Jargon buster, part 1
Domain names and web hosting
There's a lot of jargon that gets thrown around in this industry. And a lot of it is nonsense, just words that have been made up to somehow make things seem more important than they perhaps are. Here I'll explain some of the terms you might encounter when we look at domain names and web hosting.
Simply put, they are the name used to identify a website. Domain names are registered through a domain name registrar for a period of a year or more. Examples: fluxcms.com.au, google.com, facebook.com are all domain names.
URL stands for Uniform Resource Locator. It's the string of characters that is used to name a website. Although technically ever so slightly different to a domain name, it's more or less the same thing.
Domain name registrar
A domain name registrar is a company that is authorised by Internet Corporation for Assigned Names and Numbers (ICANN) to register and maintain lists of domain names for clients or registrants.
Domain name registrant
The registrant is the person or company in whose name or on whose behalf a domain has been registered.
IP, or Internet protocol, addresses provide a way for computers to locate a server. They are comprised of 4 sets of numbers, each set separated by a dot. Examples: 184.108.40.206, 220.127.116.11 and 18.104.22.168. IP addresses are rarely used by humans as long chains of numbers are hard to remember - that's where domain names come in.
Nameservers are servers whose single job is to decide where traffic for particular domains should go. They are set when a domain name is registered, and point to a location that holds all the domain name settings (DNS) records for that domain. Examples: ns1.2amhost.com, ns2.2amhost.com. A minimum of 2 nameserver should be set, preferably 3.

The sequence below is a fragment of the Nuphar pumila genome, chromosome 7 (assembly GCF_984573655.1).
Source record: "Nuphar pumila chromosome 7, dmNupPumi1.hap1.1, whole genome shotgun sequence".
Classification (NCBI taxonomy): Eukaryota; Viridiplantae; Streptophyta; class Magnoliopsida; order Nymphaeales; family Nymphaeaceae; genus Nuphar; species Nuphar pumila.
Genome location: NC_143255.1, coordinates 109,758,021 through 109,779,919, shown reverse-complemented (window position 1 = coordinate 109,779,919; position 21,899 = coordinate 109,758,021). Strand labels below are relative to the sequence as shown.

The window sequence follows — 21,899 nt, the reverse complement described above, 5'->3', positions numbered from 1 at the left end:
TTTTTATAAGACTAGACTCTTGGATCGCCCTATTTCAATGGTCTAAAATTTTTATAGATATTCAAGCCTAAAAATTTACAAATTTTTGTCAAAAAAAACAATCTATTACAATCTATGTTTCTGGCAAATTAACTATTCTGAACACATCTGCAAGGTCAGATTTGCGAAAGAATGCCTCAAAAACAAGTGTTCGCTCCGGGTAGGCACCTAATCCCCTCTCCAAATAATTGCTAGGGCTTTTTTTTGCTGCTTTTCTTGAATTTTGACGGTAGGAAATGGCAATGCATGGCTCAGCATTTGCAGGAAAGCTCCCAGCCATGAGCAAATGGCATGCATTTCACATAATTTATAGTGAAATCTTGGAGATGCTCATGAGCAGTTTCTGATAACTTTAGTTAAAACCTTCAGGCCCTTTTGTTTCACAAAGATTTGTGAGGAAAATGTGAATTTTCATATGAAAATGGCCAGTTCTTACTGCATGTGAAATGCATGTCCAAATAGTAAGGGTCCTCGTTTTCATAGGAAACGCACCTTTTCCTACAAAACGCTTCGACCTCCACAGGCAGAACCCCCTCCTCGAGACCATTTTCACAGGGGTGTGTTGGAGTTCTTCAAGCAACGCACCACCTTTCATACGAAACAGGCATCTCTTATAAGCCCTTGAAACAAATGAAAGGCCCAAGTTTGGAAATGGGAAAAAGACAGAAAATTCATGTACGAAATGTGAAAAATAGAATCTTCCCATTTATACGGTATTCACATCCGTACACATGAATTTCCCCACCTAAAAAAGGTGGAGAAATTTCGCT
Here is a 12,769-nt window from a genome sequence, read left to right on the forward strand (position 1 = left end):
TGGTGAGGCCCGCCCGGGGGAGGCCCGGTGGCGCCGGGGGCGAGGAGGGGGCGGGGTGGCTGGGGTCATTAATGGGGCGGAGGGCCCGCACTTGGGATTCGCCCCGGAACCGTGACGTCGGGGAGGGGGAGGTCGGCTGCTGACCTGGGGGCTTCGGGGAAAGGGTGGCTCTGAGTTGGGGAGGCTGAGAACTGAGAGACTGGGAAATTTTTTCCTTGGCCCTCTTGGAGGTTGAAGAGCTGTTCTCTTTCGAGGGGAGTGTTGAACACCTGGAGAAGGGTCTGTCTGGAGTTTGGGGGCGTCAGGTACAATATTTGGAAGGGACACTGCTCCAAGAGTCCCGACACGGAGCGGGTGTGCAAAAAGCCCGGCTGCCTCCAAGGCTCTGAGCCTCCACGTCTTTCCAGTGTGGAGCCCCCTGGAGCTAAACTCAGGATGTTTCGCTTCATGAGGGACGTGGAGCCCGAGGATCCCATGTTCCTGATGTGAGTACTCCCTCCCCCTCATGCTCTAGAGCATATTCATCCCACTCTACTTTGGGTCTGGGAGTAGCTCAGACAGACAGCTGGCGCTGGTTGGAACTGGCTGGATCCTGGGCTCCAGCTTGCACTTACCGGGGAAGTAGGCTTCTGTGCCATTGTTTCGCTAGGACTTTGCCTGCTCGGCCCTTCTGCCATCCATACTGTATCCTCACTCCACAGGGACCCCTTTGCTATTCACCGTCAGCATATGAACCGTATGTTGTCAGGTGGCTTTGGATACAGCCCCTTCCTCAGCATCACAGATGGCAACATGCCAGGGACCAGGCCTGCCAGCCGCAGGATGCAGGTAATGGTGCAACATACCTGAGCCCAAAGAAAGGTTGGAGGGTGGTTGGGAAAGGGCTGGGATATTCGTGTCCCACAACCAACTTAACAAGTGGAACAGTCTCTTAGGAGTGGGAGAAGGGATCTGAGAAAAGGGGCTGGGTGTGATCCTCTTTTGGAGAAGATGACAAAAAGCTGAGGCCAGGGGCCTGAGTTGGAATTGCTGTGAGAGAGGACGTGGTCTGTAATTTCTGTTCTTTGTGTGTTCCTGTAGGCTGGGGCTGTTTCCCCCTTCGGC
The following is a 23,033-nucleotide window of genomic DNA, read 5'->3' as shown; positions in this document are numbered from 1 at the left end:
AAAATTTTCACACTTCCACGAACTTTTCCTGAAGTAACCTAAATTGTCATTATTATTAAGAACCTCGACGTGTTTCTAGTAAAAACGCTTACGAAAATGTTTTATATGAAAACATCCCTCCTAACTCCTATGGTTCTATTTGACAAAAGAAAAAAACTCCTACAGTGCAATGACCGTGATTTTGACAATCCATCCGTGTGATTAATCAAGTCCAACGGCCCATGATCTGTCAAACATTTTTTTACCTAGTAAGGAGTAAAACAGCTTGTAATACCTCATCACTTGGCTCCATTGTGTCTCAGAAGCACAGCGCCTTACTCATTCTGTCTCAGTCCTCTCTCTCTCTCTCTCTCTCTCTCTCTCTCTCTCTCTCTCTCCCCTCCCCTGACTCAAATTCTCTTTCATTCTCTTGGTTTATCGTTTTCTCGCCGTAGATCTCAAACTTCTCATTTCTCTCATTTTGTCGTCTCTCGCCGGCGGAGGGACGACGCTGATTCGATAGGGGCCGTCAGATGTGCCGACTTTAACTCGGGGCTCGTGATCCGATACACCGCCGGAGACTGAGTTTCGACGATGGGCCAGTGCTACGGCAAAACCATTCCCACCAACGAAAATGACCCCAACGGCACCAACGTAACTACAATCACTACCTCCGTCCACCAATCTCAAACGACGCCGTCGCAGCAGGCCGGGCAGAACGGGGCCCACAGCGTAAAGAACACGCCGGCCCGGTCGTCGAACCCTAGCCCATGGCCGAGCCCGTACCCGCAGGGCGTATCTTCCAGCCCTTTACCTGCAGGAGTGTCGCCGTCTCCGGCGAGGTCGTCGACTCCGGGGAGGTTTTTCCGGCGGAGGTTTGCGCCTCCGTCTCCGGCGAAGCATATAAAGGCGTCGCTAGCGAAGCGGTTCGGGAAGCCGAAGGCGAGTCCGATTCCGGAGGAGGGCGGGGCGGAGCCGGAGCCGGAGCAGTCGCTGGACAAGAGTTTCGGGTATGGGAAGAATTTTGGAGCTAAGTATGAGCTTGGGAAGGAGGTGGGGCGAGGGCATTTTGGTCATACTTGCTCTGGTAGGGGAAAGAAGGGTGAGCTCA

Domain name servers
Domain name servers (DNS) hold different snippets of information about what should happen to information regarding a particular domain name. The 2 most common DNS settings are those for web and for email. Here's a great expanation: How Domain Name Servers Work.
Web hosting is a computer (server) that has been setup in such a way that it can host websites and display webpages to site visitors. There are many kinds of web hosting servers, all of which have particular uses and/or requirements.
- Windows ASP hosting - runs on Microsoft's Windows platform and allow the use of a specific kind of technology known as Active Server Pages (ASP) and ASP.NET.
- Linux hosting - runs on the Linux platform.
As well as different platforms, there's also the kind of environment the hosting runs in:
- shared hosting is cheaper, and means that many sites live on a single server.
- dedicated hosting is vastly more expensive, and means that a single site has an entire server all to itself.
Which of these options you use depends on your developer and their preferred environment, the technology that underpins your site, and the bandwidth/traffic requirements of your site. Which brings me to...
Bandwidth is used to refer to 2 different things.
- It can be the speed or rate at which data can be transferred out of your server (think of it like a pipe carrying water - the fatter the pipe, the faster the water can move from place to place)
- It can refer to limits placed on the total amount of data transferred within a given period (usually a month).
If your site exceeds its bandwidth, it may "go down" or be unavailable, or you may incur excess transfer charges from your web host.
Posted by Kate Finch on 12 April 2011